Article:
Bill 20: Election Amendment Act

Today in the legislature I spoke against Bill 20: Election Amendment Act at second reading. This Bill implements a number of the recommendations made by the Chief Electoral Officer in his October 2014 report. However, only one of the Chief Electoral Officer’s three priority recommendations was implemented, and that concerned providing flexibility in opportunities for advance voting.

The main recommendation of the Chief Electoral Officer was to facilitate youth participation “allowing the provisional registration of individuals when they are 16 years of age. The voting age would remain at 18, with provisional registration becoming an active registration on an individual’s 18th birthday.” This was not implemented. Another recommendation that wasn’t implemented was to provide “greater flexibility to the Chief Electoral Officer to introduce, on a pilot basis, a variety of new voting technologies.”

One egregious addition to the bill not recommended by the Chief Electoral Officer and opposed by the Privacy Commissioner is new language that allowed political parties to obtain a list of voters that indicates which voters on the list voted in a previous general election. This list would be available between general elections.

There is simply no way that this information would assist in improving voter turnout. If we accept that government’s motivation for introducing this bill is to improve voter turnout, then it is done in an incredibly inefficient and ineffective manner, one that requires the concomitant creation of a time machine to travel backwards in time. If, as is far more likely, this information is being gathered to enhance the databases of political parties, then it’s incredibly effective.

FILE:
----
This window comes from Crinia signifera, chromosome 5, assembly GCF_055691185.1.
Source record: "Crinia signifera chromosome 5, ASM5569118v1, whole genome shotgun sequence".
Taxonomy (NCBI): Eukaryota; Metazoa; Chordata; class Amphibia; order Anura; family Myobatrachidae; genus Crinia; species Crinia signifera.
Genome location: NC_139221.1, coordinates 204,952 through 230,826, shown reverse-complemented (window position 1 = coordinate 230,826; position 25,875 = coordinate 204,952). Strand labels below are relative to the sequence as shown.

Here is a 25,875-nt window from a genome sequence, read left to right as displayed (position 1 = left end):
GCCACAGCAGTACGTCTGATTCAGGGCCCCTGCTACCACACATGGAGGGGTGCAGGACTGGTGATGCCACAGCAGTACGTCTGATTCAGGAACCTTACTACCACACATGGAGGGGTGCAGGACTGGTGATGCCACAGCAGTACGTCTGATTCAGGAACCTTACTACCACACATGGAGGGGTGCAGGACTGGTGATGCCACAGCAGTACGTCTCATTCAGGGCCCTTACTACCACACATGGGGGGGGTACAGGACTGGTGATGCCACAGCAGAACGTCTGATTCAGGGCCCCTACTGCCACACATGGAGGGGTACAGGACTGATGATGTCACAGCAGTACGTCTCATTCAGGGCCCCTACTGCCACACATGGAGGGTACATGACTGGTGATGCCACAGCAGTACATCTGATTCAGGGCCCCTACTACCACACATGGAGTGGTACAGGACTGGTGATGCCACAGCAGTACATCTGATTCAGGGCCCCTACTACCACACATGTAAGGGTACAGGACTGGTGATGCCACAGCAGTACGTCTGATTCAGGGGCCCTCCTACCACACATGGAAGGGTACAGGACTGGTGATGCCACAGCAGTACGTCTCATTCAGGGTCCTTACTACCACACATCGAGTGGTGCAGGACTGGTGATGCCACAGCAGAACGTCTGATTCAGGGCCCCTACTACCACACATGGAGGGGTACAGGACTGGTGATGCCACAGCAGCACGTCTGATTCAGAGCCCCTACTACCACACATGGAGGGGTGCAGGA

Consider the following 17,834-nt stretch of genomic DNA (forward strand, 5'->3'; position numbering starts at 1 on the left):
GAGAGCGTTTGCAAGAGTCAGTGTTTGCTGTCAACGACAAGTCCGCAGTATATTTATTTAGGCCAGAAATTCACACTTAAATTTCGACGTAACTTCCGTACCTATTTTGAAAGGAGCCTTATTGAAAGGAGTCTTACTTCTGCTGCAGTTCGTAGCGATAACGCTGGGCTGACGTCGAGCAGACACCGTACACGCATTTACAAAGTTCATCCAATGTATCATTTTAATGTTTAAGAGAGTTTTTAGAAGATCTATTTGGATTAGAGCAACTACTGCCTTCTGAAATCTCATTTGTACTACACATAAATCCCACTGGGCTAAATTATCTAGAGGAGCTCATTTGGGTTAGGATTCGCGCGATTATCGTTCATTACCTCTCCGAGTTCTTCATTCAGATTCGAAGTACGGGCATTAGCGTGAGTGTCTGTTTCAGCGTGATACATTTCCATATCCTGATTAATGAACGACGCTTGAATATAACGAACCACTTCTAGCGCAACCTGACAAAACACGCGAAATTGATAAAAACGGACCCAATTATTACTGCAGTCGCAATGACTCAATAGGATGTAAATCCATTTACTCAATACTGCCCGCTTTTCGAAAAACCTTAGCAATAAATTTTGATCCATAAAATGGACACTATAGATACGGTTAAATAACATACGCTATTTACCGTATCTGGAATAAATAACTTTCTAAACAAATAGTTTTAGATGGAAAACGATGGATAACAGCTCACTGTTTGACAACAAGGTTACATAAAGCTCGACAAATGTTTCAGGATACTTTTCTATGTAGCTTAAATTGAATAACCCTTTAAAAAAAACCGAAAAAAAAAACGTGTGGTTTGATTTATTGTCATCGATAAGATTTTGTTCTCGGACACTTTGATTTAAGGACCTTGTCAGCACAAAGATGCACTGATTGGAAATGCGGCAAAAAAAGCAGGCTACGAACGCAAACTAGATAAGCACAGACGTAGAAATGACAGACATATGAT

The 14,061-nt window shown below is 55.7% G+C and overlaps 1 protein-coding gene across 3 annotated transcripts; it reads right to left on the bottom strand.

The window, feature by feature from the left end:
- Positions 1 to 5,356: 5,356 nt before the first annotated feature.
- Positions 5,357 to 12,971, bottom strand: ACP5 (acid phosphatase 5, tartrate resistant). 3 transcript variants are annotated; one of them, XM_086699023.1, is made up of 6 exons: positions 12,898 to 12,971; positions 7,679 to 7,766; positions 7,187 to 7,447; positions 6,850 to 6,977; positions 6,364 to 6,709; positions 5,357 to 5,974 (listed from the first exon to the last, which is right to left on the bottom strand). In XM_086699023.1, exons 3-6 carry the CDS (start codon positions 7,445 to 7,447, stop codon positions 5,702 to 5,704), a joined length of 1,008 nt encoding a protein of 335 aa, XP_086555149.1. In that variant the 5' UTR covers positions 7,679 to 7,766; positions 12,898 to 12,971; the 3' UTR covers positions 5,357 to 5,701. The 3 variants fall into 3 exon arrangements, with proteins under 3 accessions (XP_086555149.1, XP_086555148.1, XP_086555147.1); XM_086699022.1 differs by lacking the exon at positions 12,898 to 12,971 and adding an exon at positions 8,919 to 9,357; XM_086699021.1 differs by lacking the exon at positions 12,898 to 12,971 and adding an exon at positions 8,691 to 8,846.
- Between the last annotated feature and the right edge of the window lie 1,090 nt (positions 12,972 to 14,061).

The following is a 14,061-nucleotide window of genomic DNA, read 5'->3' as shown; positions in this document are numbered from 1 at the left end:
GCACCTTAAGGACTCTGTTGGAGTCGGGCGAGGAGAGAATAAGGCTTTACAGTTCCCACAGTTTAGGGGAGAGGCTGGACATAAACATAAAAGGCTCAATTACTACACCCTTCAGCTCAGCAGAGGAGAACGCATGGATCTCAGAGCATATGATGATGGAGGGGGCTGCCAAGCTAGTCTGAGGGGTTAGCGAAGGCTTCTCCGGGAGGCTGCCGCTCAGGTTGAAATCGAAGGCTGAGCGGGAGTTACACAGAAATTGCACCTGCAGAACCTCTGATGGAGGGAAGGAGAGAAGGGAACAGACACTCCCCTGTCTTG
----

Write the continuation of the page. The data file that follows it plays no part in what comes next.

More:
My own view is that whether a person votes or doesn’t vote is no one else’s business apart from the voter and Elections B.C. There are many ways of improving voter turnout, not the least of which is offering people something to vote for instead of vote against.

Below is the text of the speech I gave at second reading. I will be voting against the bill at second reading. If it passes then, I will be introducing several amendments at committee stage to ensure that the concerns of the Privacy Commissioner are incorporated into the Act.


Text of second reading speech

A. Weaver: I rise today to speak on Bill 20, the Elections Amendment Act. My speech today will revolve around three key elements of the bill. First, I’d like to discuss government’s apparent decision to give up its fight to better regulate the influence of big money during the pre-campaign period. Second, I’ll outline and speak in support of several aspects of this bill that follow from the recommendations made by the Chief Electoral Officer.